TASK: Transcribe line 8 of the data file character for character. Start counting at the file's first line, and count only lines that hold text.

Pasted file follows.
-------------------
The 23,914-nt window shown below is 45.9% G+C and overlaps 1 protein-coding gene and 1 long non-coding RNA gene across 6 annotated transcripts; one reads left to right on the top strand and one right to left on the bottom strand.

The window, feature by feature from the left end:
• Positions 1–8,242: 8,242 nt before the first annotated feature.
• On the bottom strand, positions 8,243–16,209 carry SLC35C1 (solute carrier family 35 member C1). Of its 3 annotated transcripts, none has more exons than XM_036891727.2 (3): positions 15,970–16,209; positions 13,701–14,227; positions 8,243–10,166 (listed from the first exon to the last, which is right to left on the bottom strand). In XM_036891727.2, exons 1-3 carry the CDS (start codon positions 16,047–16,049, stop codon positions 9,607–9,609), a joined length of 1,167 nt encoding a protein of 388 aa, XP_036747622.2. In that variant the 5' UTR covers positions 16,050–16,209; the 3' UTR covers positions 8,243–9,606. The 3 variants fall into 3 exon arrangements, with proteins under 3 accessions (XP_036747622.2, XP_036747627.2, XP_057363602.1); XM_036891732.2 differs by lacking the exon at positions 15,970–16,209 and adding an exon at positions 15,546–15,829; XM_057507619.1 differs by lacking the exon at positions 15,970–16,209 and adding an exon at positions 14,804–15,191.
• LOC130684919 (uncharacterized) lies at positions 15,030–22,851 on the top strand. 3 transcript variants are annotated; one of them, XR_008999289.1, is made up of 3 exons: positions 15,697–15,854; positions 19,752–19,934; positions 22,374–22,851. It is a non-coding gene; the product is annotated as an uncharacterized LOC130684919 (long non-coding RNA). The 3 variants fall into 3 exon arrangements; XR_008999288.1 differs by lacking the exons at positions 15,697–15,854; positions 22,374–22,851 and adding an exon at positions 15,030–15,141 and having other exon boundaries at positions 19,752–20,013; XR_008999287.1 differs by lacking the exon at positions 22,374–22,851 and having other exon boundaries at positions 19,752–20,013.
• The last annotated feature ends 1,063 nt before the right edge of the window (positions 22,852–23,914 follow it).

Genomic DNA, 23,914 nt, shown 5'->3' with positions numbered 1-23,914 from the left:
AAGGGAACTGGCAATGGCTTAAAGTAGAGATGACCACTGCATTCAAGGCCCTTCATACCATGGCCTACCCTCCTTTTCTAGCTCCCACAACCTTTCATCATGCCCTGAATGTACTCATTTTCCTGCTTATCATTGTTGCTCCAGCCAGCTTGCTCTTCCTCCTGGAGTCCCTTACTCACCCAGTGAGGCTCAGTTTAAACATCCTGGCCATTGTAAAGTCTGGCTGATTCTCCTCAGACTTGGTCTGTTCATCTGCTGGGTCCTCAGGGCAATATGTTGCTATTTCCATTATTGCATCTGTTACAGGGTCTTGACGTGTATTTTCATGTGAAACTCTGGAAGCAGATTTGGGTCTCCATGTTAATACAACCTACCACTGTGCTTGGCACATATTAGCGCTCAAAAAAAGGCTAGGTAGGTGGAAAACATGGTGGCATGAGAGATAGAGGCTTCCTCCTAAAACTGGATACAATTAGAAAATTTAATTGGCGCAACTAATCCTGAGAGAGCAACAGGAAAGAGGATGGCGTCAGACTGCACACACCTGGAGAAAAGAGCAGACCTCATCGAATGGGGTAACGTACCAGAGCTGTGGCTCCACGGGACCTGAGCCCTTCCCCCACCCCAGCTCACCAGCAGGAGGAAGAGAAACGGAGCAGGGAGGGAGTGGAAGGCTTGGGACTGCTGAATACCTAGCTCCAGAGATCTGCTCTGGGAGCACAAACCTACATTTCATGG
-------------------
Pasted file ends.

AAGGGAACTGGCAATGGCTTAAAGTAGAGATGACCACTGCATTCAAGGCCCTTCATACCATGGCCTACCCTCCTTTTCTAGCTCCCACAACCTTTCATCATGCCCTGAATGTACTCATTTTCCTGCTTATCATTGTTGCTCCAGCCAGCTTGCTCTTCCTCCTGGAGTCCCTTACTCACCCAGTGAGGCTCAGTTTAAACATCCTGGCCATTGTAAAGTCTGGCTGATTCTCCTCAGACTTGGTCTGTTCATCTGCTGGGTCCTCAGGGCAATATGTTGCTATTTCCATTATTGCATCTGTTACAGGGTCTTGACGTGTATTTTCATGTGAAACTCTGGAAGCAGATTTGGGTCTCCATGTTAATACAACCTACCACTGTGCTTGGCACATATTAGCGCTCAAAAAAAGGCTAGGTAGGTGGAAAACATGGTGGCATGAGAGATAGAGGCTTCCTCCTAAAACTGGATACAATTAGAAAATTTAATTGGCGCAACTAATCCTGAGAGAGCAACAGGAAAGAGGATGGCGTCAGACTGCACACACCTGGAGAAAAGAGCAGACCTCATCGAATGGGGTAACGTACCAGAGCTGTGGCTCCACGGGACCTGAGCCCTTCCCCCACCCCAGCTCACCAGCAGGAGGAAGAGAAACGGAGCAGGGAGGGAGTGGAAGGCTTGGGACTGCTGAATACCTAGCTCCAGAGATCTGCTCTGGGAGCACAAACCTACATTTCATGG